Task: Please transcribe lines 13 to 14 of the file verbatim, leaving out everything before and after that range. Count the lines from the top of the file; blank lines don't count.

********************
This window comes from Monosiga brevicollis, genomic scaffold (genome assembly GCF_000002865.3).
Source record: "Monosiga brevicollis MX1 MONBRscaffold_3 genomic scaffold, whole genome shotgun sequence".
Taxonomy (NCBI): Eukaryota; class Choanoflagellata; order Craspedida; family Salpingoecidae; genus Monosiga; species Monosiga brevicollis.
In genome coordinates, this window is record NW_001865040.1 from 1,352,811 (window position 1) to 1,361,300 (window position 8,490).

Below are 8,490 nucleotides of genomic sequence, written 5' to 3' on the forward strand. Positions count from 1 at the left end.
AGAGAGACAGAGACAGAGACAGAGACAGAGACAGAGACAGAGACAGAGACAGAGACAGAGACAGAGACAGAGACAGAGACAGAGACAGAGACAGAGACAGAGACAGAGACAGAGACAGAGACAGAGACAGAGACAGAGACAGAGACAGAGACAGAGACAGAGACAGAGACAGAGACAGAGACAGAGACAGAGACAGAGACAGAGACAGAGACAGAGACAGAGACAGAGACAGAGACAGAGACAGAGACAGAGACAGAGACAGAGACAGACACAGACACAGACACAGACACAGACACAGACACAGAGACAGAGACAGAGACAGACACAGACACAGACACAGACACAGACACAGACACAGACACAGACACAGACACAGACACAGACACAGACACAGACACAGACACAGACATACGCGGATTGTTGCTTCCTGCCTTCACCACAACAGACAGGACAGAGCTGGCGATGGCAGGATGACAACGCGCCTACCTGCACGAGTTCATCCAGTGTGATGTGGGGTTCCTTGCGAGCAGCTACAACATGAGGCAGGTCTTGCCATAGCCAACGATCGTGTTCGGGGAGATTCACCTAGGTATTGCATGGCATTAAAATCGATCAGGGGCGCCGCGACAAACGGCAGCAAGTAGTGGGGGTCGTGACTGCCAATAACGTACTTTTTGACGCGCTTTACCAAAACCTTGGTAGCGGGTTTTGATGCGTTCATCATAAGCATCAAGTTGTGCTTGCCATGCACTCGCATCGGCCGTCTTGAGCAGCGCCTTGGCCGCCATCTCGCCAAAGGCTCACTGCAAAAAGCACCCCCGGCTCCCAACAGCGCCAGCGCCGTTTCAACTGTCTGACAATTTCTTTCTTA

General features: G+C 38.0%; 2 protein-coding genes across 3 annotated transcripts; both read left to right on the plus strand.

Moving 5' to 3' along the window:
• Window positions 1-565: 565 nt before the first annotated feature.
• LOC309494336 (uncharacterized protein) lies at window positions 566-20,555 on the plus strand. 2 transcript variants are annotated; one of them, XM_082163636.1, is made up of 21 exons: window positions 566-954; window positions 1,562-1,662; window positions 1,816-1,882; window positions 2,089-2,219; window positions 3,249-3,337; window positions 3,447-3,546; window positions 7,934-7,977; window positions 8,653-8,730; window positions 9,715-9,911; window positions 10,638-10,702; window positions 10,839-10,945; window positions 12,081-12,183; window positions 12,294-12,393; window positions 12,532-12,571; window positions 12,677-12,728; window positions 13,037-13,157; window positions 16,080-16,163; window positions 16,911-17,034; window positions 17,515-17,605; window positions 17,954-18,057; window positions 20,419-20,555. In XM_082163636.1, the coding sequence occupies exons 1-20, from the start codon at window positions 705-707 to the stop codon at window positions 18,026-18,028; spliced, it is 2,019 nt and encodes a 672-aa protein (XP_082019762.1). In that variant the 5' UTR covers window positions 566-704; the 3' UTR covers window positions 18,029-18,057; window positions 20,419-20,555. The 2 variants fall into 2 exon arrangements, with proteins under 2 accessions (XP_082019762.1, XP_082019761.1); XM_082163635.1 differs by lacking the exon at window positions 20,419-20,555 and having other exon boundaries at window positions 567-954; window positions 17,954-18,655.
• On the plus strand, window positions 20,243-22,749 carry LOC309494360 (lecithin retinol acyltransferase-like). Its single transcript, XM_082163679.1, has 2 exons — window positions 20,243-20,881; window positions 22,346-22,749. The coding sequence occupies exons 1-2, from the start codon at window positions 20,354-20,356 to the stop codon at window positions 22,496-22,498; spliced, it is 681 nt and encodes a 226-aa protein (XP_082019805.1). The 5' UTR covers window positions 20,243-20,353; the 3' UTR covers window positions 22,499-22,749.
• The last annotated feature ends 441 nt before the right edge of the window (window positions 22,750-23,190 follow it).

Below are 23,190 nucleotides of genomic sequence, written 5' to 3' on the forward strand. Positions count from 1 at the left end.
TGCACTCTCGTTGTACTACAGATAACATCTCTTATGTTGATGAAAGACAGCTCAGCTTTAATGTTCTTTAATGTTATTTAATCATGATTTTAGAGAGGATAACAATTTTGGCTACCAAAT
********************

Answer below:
Below are 23,190 nucleotides of genomic sequence, written 5' to 3' on the forward strand. Positions count from 1 at the left end.
TGCACTCTCGTTGTACTACAGATAACATCTCTTATGTTGATGAAAGACAGCTCAGCTTTAATGTTCTTTAATGTTATTTAATCATGATTTTAGAGAGGATAACAATTTTGGCTACCAAAT